1. Low-side pressure control
  2. Pressure  operated  by-pass
  3. Solenoid operated by-pass
  4. Electromagnetic clutch
  5. Combination of the above controls

1. Low-Side Pressure Control

In this system, an evaporator pressure-controlled regulator valve is installed in the suction line. A constant pressure is kept in the evaporator by this valve. The evaporator tends to go below a certain setting while holding the evaporator at constant pressure and temperature, the valve would close.

This pressure control prevents the compressor from producing a high vacuum at high speeds causing the compressor to lose its oil. A system with an automatic expansion valve having a small bleeder hole in the orifice is used to overcome this problem. To prevent a very high vacuum from forming, a small amount of refrigerant enters the suction line. In this system, the compressor is run continuously.

2. Pressure Operated Hot Gas By-Pass Valve

In this system, the pressure-operated bypass valve is connected between the compressor discharge (high side) and compressor low side or suction line. When the pressure difference reaches the valve setting, the valve is set to open and bypass hot vapor from the high side to the low side.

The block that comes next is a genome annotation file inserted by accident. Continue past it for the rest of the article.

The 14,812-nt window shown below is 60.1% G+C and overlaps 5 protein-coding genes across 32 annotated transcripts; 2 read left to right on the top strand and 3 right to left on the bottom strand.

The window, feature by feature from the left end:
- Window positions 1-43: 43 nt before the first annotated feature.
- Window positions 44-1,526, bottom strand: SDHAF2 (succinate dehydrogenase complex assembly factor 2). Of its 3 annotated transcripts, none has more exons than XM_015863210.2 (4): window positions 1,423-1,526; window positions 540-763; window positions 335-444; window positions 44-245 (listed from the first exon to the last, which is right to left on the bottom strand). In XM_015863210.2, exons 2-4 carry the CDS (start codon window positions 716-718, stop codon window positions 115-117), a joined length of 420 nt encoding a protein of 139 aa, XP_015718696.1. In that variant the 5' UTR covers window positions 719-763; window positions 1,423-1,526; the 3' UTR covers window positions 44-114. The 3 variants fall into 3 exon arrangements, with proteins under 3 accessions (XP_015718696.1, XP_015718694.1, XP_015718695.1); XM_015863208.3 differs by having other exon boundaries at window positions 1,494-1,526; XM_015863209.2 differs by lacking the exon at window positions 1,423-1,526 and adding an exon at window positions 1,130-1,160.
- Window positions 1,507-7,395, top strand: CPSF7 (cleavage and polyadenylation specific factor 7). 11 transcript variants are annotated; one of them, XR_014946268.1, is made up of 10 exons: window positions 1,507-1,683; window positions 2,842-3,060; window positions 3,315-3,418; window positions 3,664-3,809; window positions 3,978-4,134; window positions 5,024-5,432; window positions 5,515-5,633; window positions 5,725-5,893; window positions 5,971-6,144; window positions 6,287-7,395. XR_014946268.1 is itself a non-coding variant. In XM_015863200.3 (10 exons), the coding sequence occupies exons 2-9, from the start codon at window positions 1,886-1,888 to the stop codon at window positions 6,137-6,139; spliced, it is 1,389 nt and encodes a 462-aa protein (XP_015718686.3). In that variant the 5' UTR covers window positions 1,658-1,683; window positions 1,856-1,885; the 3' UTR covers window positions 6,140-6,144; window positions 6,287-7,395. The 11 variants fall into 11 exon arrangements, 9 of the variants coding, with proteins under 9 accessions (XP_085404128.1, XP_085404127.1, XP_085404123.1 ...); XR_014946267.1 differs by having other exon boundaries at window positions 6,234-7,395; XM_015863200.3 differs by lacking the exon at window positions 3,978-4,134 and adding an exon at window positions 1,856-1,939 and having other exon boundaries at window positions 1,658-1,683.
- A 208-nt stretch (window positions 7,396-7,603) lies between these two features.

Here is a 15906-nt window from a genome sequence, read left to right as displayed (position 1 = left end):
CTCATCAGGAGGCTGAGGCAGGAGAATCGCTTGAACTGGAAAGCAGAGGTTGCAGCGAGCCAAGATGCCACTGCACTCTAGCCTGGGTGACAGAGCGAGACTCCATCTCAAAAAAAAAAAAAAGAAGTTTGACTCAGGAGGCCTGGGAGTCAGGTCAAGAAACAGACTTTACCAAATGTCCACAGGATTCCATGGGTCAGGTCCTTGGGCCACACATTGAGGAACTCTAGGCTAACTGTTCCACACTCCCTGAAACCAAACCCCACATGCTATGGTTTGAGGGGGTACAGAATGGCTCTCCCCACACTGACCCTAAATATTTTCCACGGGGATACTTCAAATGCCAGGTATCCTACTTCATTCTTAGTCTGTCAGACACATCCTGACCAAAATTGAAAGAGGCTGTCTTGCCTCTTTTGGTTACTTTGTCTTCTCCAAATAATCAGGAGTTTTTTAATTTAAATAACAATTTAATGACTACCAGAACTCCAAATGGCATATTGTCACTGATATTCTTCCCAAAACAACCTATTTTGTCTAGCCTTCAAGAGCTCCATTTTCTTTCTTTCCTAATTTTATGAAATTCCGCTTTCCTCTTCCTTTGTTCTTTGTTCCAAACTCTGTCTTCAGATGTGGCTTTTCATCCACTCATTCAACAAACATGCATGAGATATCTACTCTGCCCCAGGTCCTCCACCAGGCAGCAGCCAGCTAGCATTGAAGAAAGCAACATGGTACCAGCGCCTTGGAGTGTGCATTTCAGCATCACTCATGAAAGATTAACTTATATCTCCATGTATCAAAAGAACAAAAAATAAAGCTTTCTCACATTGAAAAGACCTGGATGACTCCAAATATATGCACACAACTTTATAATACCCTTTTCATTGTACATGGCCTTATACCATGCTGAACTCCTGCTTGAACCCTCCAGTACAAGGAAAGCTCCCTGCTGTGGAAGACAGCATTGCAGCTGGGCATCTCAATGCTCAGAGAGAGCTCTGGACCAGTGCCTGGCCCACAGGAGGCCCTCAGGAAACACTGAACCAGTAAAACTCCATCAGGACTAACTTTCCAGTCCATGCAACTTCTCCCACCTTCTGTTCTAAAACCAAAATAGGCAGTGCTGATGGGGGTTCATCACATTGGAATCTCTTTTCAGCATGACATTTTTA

The valve will close or open if the suction line pressure decreases or increases respectively. To maintain a certain pressure in the evaporator, hot gas (vapor) is fed into the low-pressure side. In this system, a continuously operated compressor is used.

3. Solenoid Operated Hot Gas By-Pass

To open a solenoid valve and bypass the hot gas from the high-pressure side to the low-pressure side when the temperature of the evaporator falls to 0°C, a thermostat mounted on the evaporator is used. It is located in the return air flow with a sensing bulb. When the return air temperature is lowered, so that the thermostat is at a temperature of 0°C, the solenoid valve opens to allow hot gas from the condenser to bypass back into the suction line.

This valve does not provide the throttling effect of a pressure-operated valve since it is either closed or wide-opened. In this system, either a continuous-operating compressor or a rotary compressor is used. When the circuit is closed or when the current is on, the solenoid is in a closed position. When the circuit is open, the valve also opens. Hence, the thermostat opens on temperature drop. When the pressure in the system balances to reduce the starting load and the power is off, the solenoid valve also opens up.